New Garbage Patch Discovered in the South Pacific GyreLast Updated on 2013-01-18 00:00:00
Plastic pollution isn’t just a North Pacific phenomenon, but rather a global problem with global implications for fisheries, tourism, marine ecosystems and human health.
Scientists from The 5 Gyres Institute have discovered the first evidence of a “garbage patch,” an accumulation zone of plastic pollution floating in the South Pacific subtropical gyre. The new study, published in the journal Marine Pollution Bulletin marks the first documentation of a defined oceanic garbage patch in the Southern Hemisphere, where little research on marine plastic pollution exists.
In March and April 2011, a team of scientists and interested citizens lead by 5 Gyres Institute Executive Director, Dr. Marcus Eriksen, conducted the first ever sampling of the South Pacific Subtropical Gyre for marine plastic pollution. The... More »
Life in the Sea Found Its Fate in a Paroxysm of ExtinctionLast Updated on 2012-05-01 00:00:00
Life in the Sea Found Its Fate in a Paroxysm of Extinction
Katharina Fabricius/Australian Institute of Marine Science
IN DANGER Corals are the most vulnerable creatures in the ocean, just as they were during the Permian extinction.
By ALANNA MITCHELL
Published: April 30, 2012
It may never be as well known as the Cretaceous extinction, the one that killed off the dinosaurs. Yet the much earlier Permian extinction — 252 million years ago — was by far the most catastrophic of the planet’s five known paroxysms of species loss.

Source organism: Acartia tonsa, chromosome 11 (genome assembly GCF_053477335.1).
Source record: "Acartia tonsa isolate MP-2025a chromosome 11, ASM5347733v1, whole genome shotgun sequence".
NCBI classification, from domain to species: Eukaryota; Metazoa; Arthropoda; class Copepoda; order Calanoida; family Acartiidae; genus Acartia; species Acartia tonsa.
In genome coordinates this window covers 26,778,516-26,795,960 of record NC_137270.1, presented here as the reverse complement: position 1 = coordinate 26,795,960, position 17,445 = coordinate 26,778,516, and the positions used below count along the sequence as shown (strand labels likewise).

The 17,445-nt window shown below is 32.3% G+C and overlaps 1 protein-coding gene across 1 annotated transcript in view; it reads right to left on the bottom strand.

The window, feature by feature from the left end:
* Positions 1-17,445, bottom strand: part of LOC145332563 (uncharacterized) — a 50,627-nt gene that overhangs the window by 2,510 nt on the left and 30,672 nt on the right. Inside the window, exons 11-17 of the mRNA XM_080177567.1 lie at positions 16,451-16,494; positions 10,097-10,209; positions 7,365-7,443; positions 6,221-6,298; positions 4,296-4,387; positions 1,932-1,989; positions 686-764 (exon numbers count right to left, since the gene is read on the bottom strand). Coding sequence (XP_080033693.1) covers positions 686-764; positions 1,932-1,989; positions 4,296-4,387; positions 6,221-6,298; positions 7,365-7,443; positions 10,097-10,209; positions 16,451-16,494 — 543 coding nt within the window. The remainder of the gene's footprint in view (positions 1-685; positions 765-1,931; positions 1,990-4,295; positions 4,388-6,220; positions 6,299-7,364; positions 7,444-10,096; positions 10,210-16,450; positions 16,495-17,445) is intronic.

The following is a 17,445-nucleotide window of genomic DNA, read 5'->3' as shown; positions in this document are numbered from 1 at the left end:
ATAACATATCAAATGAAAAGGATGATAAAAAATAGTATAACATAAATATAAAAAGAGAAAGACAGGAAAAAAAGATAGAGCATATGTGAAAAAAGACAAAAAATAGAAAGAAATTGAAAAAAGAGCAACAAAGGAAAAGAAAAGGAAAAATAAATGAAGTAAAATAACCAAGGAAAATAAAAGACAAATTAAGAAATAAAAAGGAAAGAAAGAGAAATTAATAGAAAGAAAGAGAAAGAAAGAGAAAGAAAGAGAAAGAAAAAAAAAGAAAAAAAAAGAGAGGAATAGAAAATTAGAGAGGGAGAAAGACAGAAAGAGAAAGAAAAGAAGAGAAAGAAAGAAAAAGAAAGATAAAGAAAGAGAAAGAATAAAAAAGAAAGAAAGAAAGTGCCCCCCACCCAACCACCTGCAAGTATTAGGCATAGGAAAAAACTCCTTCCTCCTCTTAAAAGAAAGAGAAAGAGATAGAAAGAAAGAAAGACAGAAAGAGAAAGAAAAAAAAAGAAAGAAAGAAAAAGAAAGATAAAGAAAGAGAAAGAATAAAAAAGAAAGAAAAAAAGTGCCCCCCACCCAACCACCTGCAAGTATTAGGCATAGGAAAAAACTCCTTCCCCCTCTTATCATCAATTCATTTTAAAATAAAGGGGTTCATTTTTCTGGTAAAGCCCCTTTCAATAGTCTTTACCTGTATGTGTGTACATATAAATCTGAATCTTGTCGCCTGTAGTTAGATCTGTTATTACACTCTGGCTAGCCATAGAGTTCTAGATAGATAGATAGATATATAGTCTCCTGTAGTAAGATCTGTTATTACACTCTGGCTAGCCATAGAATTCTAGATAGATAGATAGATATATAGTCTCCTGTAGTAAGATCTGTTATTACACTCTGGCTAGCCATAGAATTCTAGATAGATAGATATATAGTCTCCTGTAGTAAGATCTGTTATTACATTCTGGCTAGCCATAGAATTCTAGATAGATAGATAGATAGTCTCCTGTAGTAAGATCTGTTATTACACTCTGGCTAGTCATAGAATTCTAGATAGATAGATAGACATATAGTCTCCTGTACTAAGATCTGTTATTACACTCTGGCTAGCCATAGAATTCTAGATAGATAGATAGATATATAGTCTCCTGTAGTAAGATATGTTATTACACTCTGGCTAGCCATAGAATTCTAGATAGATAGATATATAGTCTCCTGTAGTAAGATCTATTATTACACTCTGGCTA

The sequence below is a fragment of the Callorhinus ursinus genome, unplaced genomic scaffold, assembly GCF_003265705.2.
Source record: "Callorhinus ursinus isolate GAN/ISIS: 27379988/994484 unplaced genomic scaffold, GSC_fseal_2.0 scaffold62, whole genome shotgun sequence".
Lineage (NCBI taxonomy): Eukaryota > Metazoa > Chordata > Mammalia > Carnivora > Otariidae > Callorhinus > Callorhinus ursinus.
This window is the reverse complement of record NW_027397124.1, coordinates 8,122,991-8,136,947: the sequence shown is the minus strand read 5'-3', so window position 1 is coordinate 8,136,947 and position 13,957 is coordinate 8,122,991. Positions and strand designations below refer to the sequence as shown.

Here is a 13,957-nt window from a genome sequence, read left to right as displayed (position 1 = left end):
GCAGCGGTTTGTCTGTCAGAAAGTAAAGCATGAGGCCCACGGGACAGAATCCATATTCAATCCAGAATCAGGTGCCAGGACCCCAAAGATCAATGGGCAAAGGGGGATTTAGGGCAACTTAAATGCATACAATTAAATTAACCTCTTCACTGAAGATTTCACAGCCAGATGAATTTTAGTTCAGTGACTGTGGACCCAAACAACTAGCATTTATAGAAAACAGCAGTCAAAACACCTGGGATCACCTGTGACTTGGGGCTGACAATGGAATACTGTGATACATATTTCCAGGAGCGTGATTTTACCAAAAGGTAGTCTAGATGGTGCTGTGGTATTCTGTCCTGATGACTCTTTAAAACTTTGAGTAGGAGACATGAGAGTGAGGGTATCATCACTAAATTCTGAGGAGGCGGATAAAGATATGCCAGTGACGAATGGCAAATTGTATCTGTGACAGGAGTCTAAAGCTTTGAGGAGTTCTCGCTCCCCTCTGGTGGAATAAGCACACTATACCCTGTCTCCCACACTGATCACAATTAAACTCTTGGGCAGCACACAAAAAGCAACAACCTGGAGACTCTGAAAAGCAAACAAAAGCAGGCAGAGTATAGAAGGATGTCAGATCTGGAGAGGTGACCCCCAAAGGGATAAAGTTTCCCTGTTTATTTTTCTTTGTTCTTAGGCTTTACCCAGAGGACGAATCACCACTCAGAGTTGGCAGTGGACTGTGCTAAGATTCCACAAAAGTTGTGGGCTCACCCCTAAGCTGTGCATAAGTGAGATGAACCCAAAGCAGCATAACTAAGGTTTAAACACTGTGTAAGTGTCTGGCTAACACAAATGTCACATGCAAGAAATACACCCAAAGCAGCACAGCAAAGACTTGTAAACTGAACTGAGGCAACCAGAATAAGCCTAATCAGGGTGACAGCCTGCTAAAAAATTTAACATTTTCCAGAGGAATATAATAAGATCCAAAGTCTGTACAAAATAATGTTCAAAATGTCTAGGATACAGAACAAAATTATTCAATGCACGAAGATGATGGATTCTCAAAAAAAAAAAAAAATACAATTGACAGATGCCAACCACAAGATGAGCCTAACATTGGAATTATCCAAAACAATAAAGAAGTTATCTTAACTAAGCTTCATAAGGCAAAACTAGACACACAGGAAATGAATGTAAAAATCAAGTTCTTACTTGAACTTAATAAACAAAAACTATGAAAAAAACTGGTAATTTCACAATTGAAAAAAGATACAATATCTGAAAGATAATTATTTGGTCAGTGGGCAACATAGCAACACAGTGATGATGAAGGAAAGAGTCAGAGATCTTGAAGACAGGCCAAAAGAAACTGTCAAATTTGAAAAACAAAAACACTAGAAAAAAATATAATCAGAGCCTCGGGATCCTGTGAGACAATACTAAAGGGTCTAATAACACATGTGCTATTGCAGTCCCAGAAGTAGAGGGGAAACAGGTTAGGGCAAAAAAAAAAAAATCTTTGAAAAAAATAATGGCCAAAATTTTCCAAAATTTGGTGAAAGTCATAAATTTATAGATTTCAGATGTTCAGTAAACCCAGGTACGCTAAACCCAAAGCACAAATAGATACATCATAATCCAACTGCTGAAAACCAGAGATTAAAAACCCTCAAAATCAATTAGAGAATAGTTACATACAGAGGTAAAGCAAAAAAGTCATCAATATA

About 95 percent of marine species quickly died off 252 million years ago.
No wonder it is called the Great Dying: Scientists calculate that about 95 percent of marine species, and an uncountable but probably comparable percentage of land species, went extinct in a geological... More »
Dolphins deserve same rights as humans, say scientistsLast Updated on 2012-02-21 00:00:00
Dolphins should be treated as non-human "persons", with their rights to life and liberty respected, scientists meeting in Canada have been told.
Experts in philosophy, conservation and animal behaviour want support for a Declaration of Rights for Cetaceans.
They believe dolphins and whales are sufficiently intelligent to justify the same ethical considerations as humans.
Recognising their rights would mean an end to whaling and their captivity, or their use in entertainment.
"Science has shown that individuality - consciousness, self-awareness - is no longer a unique human property. That poses all kinds of challenges.” -- Ethics Professor Tom White Loyola Marymount University of Los Angeles
The move was made at the annual meeting of the American Association for the Advancement of Science (AAAS) in Vancouver, Canada, the... More »
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